And Bobby Harlow of the Go — which is nominated for Best Recording (and deservedly so) — issued a statement exclusively to Metro Times, explaining: "We are very pleased to accept our nomination with much respect and appreciation. We were actually hoping for a Grammy, but it turns out that they have perhaps lost our album in the Hollywood shuffle. They seem to have forgotten about Dire Straits as well. I won't name any one individual, but we do suspect that Jack White has altered the ballots.

"We have been keeping a rigorous schedule but the Go are planning to attend the awards ceremony via satellite from Dearborn," Harlow continues. "I've never actually been to Hamtramck. I've been told, however, that handmade sausages cost a mere 35 cents there. Is that true? All joking aside, we are delighted by the nomination and hope everybody wins something, although we, the Go, would prefer the award."

On a more serious note — well, sort of serious only because I actually cried when I heard that owner Lili Karwowski had died, but the truth is she would've loved this sort of campy parody — the festivities will be taking place at the Painted Lady, which is, of course, in the same building that once housed the aforementioned Lili's 21.

"I don't know if it's as much nostalgic playing there as it is just bringing back good memories," Uchalik says. "But as a famous singer once put it, 'These are the good old days.' Only with a shitty economy. Lili's was about Lili herself and her sons Art, Mike, Alan, Steve and Chris making you feel like they were your friends. Oh, wait, they still are our friends ... and your friends, too, Bill! I even met my wife Gail there. OK, OK, it is nostalgic. Next question ..."

Not only are the awards at Lili's old stomping grounds, but in place of the traditional red carpet, the event will have a leopard-print carpet out front (in honor of the clothes the late, great Lili used to wear). And the Lifetime Achievement Award, which is going to the Polish Muslims this year, is named after the matriarch herself. The Lili Karwowski Lifetime Achievement Award will take the form of a golden pierogi. Fitting, as I can still remember the great homemade ones she used to serve on her New Year's Eve buffet; the only thing more fitting would be if the award came with a shot of that wonderful Polish peach liquor she used to serve (usually for free) while consoling you at the bar like a mother (if your mother ran one of the greatest rock clubs in the world, that is).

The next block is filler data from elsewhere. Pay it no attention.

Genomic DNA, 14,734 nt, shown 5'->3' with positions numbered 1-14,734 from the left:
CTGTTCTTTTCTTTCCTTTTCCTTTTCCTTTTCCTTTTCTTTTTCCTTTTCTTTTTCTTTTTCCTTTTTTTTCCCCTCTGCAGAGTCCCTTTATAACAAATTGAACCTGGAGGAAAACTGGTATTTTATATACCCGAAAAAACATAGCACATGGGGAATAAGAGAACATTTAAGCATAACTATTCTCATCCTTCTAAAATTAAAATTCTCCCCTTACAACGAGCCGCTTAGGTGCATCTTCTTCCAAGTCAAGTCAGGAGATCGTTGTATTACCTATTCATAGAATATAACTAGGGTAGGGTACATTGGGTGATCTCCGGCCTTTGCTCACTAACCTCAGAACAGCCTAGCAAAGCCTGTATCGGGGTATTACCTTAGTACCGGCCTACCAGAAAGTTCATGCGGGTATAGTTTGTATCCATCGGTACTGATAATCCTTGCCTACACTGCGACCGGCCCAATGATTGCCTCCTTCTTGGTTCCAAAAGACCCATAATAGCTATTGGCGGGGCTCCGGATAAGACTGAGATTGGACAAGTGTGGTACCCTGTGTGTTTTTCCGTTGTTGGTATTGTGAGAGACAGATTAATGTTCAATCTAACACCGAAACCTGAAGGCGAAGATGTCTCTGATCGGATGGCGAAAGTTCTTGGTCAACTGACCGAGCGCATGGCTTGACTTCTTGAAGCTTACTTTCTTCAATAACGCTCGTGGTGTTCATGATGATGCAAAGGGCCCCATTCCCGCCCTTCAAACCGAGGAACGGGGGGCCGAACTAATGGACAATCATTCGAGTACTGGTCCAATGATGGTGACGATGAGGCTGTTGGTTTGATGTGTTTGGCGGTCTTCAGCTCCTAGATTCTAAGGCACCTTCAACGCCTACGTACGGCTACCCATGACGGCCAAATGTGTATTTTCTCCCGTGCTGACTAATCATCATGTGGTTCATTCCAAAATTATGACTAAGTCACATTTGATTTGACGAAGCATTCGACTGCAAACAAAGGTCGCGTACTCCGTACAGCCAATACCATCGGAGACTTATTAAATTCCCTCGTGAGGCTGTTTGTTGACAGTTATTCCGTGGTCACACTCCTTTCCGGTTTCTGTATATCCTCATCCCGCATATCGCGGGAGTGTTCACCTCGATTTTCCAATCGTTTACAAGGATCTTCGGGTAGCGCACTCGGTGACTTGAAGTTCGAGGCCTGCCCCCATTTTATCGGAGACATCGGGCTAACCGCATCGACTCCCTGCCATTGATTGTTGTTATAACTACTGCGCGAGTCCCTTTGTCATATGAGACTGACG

As for being honored, Uchalik is thrilled: "You know how it feels when someone else farts at a party, and the women ask, 'Who let one loose?' and you know it wasn't you? Well, then you're getting close to how it feels. But the Hentchmen [who are also playing the show] are great. So, we're really glad to be playing with them because we get to see them for free. After all, we're cheap Polacks.

"Seriously, though, it does mean a lot to us because it's named after Lili. She was like a second mom to a lot of us, only not all of our moms gave us free shots of Jesnnowka and Advokat liqueur."

Glabrous Cocktail Shake front man Nick Pivot emcees the show, which begins promptly at 8 p.m.; doors at 7. Cover is a mere $5.

So, be there or be square. Maybe if this takes off, we could be blessed by a reunion of the Mutants — Lili's unofficial house band of yore — next year.

The First Annual Hamtramck Music Awards, featuring the Polish Muslims, the Hentchmen and Nick Pivot, Saturday, Feb. 2, at the Painted Lady, 2390 Jacob, Hamtramck. 313-874-2991.

Bill Holdship is Metro Times music editor. Send comments to bholdship@metrotimes.com